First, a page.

Sunday's strong show by Rafael Nadal in the Wimbledon final once and for all sealed the place in history of the Spaniard's rivalry with Roger Federer. Their battles will rank on the same plane as Chris Evert v Martina Navratilova, John McEnroe v Jimmy Con
Even though he beat the same Federer in Dubai on hardcourt earlier this season, Nadal - three weeks ago - still carried the label of clay court specialist.
After his show in the final, the 20-year old from Mallorca showed that his rivalry with Federer was here to stay all year round.
Take away the first set where a nervous Nadal had no answers to Federer's speed, it was a very closely-contested match between the two best players in the world and the Swiss had to pull out all the stops for a 6-0 7-6 6-7 6-3 win.
NADAL WITH THE EDGE
Turn the equation in the other direction and you'll find that same as Nadal is still improving on grass, Federer is gaining ground on clay.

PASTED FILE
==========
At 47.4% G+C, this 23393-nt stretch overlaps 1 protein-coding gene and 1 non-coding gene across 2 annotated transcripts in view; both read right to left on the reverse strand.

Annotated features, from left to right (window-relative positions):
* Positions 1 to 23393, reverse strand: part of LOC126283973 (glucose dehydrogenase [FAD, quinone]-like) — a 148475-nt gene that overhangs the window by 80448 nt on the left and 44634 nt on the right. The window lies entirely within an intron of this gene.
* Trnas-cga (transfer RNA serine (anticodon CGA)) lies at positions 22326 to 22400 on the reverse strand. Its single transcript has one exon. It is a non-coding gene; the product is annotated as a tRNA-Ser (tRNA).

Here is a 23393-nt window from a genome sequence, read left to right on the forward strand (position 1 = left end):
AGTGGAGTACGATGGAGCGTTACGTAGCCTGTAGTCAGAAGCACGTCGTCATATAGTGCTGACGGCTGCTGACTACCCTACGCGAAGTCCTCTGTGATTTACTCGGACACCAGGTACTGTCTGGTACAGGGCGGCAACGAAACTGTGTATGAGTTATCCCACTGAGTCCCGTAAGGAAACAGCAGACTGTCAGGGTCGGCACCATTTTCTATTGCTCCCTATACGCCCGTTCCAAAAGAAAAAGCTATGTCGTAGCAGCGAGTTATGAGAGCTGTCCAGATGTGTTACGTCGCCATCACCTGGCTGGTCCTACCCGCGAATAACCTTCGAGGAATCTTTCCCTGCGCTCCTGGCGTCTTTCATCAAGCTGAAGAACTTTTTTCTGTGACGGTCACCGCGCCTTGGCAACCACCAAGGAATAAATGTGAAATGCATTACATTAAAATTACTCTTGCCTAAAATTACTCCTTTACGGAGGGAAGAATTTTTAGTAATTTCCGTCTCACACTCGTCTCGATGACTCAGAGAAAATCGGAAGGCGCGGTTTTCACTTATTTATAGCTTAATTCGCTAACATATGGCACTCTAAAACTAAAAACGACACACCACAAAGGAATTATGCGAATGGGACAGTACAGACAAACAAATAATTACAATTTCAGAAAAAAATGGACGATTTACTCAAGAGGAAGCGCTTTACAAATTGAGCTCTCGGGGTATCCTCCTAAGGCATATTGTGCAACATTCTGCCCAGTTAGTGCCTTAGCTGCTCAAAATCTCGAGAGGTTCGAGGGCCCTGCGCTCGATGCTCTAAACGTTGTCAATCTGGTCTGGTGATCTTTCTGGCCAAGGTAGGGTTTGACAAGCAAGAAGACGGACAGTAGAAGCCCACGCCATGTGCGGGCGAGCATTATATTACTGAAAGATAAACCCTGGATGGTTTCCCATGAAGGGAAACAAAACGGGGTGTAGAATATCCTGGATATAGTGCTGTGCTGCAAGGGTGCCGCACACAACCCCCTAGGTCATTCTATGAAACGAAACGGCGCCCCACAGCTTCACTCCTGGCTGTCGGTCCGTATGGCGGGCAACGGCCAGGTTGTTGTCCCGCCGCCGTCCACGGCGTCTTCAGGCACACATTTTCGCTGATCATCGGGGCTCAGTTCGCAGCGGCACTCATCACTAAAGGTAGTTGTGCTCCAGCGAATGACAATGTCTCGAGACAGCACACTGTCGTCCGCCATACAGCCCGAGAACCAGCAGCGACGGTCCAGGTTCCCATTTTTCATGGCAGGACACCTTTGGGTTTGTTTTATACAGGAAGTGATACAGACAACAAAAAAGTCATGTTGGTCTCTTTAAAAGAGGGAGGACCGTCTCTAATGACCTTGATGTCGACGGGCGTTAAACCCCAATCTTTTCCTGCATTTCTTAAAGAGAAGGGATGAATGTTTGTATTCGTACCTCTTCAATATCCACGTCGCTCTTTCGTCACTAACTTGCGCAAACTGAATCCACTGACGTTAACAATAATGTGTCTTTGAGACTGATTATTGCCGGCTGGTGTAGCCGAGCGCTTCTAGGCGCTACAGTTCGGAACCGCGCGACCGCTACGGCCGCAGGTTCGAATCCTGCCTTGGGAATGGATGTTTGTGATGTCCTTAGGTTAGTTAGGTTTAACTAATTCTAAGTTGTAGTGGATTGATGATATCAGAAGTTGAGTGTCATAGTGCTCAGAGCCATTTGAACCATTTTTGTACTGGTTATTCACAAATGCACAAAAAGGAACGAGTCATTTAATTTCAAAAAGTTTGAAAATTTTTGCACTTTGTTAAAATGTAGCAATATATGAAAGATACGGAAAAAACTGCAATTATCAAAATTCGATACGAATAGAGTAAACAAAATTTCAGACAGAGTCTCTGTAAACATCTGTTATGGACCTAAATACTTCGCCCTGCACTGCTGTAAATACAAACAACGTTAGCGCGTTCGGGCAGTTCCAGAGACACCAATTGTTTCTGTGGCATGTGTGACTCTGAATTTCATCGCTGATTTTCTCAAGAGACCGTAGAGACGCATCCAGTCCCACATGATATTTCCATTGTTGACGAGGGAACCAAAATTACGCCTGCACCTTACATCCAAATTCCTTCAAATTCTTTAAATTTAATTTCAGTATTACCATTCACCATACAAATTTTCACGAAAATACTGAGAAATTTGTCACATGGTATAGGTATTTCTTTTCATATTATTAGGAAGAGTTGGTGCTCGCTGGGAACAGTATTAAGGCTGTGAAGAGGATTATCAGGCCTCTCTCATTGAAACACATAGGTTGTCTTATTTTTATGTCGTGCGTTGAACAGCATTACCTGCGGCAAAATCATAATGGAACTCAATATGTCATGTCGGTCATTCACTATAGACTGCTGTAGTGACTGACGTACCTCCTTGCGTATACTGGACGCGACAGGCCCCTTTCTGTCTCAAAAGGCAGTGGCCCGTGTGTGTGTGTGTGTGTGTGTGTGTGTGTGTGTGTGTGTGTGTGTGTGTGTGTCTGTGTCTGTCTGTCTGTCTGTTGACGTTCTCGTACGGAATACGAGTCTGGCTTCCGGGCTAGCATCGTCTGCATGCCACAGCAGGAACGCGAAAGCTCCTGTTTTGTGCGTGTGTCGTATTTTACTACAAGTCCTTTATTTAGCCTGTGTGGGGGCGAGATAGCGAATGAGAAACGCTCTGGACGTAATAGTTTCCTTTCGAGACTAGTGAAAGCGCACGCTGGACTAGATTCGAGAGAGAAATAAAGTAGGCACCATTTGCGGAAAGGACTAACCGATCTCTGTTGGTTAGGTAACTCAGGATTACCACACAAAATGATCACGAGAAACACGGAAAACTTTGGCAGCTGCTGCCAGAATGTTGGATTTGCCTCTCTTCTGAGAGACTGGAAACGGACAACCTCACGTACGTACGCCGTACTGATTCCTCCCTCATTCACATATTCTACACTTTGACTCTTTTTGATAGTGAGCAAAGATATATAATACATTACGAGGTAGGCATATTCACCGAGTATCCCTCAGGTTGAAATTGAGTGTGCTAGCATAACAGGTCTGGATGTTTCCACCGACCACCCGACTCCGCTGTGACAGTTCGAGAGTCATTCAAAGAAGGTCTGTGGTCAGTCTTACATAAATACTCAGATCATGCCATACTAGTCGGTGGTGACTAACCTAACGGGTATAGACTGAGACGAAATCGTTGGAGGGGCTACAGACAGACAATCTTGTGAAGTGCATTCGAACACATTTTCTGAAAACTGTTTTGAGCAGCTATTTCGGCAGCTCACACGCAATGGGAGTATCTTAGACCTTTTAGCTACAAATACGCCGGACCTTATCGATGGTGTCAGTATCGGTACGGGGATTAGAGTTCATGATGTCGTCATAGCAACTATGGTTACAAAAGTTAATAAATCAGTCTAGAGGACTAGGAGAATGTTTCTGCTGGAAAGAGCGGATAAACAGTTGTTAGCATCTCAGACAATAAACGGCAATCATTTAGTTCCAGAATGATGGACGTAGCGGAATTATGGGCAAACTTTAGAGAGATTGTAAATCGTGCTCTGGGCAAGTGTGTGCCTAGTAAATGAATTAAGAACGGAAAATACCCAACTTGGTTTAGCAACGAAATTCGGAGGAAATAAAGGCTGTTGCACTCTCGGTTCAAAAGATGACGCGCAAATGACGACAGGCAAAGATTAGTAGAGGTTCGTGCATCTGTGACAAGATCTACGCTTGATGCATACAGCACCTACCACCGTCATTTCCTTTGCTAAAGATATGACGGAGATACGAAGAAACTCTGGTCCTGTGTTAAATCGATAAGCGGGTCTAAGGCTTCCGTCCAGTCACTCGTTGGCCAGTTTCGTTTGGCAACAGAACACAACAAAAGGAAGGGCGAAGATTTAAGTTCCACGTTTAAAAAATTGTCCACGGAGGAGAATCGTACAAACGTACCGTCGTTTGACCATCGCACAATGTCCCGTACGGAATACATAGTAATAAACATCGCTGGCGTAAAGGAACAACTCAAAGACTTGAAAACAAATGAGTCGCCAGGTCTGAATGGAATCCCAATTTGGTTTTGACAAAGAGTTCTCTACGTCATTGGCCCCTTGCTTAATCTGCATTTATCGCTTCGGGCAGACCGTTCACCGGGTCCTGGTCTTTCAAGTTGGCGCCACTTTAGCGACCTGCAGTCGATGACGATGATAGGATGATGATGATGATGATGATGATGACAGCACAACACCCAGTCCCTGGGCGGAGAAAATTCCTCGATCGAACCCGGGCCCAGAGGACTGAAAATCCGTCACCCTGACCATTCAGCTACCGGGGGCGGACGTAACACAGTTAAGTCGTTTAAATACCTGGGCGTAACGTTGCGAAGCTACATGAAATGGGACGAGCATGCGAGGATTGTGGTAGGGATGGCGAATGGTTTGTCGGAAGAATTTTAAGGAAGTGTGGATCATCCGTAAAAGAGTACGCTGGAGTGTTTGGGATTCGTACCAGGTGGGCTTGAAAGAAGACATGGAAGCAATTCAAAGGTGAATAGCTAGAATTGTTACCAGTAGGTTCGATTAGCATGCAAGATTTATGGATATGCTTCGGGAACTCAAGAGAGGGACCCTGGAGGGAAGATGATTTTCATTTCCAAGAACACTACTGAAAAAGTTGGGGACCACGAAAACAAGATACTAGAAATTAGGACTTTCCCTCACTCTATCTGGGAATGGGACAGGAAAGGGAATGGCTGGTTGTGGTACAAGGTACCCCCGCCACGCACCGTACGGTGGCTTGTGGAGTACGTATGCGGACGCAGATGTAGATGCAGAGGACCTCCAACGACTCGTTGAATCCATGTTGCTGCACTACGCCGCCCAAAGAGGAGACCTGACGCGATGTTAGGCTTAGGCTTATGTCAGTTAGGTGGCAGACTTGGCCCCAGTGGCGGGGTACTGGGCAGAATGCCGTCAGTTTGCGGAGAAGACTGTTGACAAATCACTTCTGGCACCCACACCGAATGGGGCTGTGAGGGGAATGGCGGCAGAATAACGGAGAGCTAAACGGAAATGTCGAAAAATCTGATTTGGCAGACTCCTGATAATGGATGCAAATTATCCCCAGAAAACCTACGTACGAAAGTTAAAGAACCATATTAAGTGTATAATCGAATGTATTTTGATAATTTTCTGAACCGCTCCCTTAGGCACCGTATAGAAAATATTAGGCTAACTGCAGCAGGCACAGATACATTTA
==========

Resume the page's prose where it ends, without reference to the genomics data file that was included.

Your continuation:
Nadal has a 6-2 record in matches with the world number one, including four wins on clay. However in the Rome final this year, Federer had two match points, and in the French Open, the 24-year old native of Basel had Nadal on the ropes after the first set.
Since Nadal is only 20 and Federer 24, the Spaniard has time on his side.
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His serve and his backhand can still be patchy at times and if those aspects of his game improve, Federer will have to quickly toughen up mentally against the only player on the circuit that seems to intimidate him.
LIKE MARTINA & CHRIS
What makes this rivalry so special is that the two are head-and-shoulders above the rest of the field. Only the confrontations between Martina Navratilova and Chris Evert can compare.
For sixteen years, Martina and Chris - less than two years apart in age - dominated the women's tour.
Image credit: Imago
While today, the average shelf life of a tennis player at number one had shrunk to no more than Pete Sampras' six years, that still means that we can look forward to at least three more years of classic duels between Rafa and Roger.
MEET ME AT THE U.S. OPEN
The next stop will be in the United States and the good news is they're not doing anything to avoid one another before Flushing.
Both will play at the Canadian Masters in Toronto and Cincinnati, before the U.S. Open.
The Australian Open champion has not lost outdoors on hardcourt since January 2005 but Nadal has a 2-1 advantage on the surface.